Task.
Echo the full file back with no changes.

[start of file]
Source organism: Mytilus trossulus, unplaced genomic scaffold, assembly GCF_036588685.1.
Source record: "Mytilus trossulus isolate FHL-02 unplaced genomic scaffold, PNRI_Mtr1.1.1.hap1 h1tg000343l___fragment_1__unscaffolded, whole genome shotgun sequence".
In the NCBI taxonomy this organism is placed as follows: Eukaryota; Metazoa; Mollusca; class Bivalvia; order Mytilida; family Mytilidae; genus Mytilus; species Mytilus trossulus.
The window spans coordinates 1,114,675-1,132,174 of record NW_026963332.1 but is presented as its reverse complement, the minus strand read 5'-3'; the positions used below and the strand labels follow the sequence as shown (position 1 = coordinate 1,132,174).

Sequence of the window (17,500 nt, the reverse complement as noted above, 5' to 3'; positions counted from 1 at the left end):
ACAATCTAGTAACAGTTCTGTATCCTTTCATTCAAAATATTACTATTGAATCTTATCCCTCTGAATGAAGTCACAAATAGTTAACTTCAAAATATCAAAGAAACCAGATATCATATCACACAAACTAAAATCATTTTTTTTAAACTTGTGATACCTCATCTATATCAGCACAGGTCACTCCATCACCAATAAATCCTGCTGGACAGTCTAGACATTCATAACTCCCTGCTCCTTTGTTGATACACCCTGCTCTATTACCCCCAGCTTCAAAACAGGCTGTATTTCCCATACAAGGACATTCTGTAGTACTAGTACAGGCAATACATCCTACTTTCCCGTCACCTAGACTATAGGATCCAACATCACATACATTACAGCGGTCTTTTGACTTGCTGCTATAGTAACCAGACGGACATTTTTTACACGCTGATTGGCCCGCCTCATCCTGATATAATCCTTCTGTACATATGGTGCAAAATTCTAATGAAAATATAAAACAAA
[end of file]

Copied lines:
Source organism: Mytilus trossulus, unplaced genomic scaffold, assembly GCF_036588685.1.
Source record: "Mytilus trossulus isolate FHL-02 unplaced genomic scaffold, PNRI_Mtr1.1.1.hap1 h1tg000343l___fragment_1__unscaffolded, whole genome shotgun sequence".
In the NCBI taxonomy this organism is placed as follows: Eukaryota; Metazoa; Mollusca; class Bivalvia; order Mytilida; family Mytilidae; genus Mytilus; species Mytilus trossulus.
The window spans coordinates 1,114,675-1,132,174 of record NW_026963332.1 but is presented as its reverse complement, the minus strand read 5'-3'; the positions used below and the strand labels follow the sequence as shown (position 1 = coordinate 1,132,174).

Sequence of the window (17,500 nt, the reverse complement as noted above, 5' to 3'; positions counted from 1 at the left end):
ACAATCTAGTAACAGTTCTGTATCCTTTCATTCAAAATATTACTATTGAATCTTATCCCTCTGAATGAAGTCACAAATAGTTAACTTCAAAATATCAAAGAAACCAGATATCATATCACACAAACTAAAATCATTTTTTTTAAACTTGTGATACCTCATCTATATCAGCACAGGTCACTCCATCACCAATAAATCCTGCTGGACAGTCTAGACATTCATAACTCCCTGCTCCTTTGTTGATACACCCTGCTCTATTACCCCCAGCTTCAAAACAGGCTGTATTTCCCATACAAGGACATTCTGTAGTACTAGTACAGGCAATACATCCTACTTTCCCGTCACCTAGACTATAGGATCCAACATCACATACATTACAGCGGTCTTTTGACTTGCTGCTATAGTAACCAGACGGACATTTTTTACACGCTGATTGGCCCGCCTCATCCTGATATAATCCTTCTGTACATATGGTGCAAAATTCTAATGAAAATATAAAACAAA